William R. Gianelli, assistant secretary of the Army for public works, set up a task force shortly after taking office to simplify the process the Corps of Engineers must follow to issue a permit allowing fill to be dumped in "navigable waters." One of problems is that navigable waters have come to be defined by courts as almost anything wet, but to change that would require action by Congress and the administration does not appear anxious to paddle upstream on that.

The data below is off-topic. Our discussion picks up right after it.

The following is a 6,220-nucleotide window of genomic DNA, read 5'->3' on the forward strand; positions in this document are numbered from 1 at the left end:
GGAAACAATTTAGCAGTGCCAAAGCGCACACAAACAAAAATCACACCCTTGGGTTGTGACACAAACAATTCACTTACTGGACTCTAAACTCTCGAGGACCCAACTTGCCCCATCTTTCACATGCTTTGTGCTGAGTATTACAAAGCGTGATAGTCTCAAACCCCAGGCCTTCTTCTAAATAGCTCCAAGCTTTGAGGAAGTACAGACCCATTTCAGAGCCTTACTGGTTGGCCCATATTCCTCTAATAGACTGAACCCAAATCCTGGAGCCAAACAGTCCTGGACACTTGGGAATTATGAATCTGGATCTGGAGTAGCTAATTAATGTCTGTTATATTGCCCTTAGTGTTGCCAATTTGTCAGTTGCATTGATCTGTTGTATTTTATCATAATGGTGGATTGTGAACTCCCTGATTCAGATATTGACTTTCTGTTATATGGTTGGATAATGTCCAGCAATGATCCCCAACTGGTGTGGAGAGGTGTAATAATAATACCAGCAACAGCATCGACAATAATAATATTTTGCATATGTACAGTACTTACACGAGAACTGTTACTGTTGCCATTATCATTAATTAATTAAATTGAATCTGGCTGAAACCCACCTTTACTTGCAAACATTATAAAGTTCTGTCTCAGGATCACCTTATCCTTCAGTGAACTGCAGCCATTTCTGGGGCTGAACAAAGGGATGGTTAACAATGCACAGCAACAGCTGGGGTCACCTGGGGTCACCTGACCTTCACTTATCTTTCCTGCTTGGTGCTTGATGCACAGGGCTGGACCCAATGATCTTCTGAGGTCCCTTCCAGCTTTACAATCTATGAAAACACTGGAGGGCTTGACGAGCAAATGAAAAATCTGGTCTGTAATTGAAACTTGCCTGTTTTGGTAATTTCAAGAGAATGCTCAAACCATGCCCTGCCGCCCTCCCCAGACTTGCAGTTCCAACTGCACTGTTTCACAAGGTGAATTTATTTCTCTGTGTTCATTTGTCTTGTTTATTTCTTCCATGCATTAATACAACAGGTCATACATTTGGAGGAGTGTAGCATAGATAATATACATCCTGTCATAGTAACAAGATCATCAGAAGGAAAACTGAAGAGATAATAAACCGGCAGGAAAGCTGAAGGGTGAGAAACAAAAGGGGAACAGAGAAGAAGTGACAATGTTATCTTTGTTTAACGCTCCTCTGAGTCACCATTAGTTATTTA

That leaves memoranda of understanding the Corps has with the Interior Department and the Environmental Protection Agency, which can appeal at several bureaucratic levels once the Corps announces it intends to issue a permit. Now, the Presidential Task Force on Regulatory Relief has told Gianelli to prepare new memoranda that would eliminate reviews at so many levels, expand use of general permits and delegate more authority for permit decisions to states. The Corps' district engineer's announced intention to issue a permit could be reviewed only upon recommendation of Washington-level officials at EPA and Interior, and they would have only 15 days to act. Some permits now take years; the new guidance would take a maximum of 120 days. Environmental groups worry that a hurried-up process will result in bad decisions. The Office of Management and Budget will still have to review whatever Gianelli and the other agencies draft.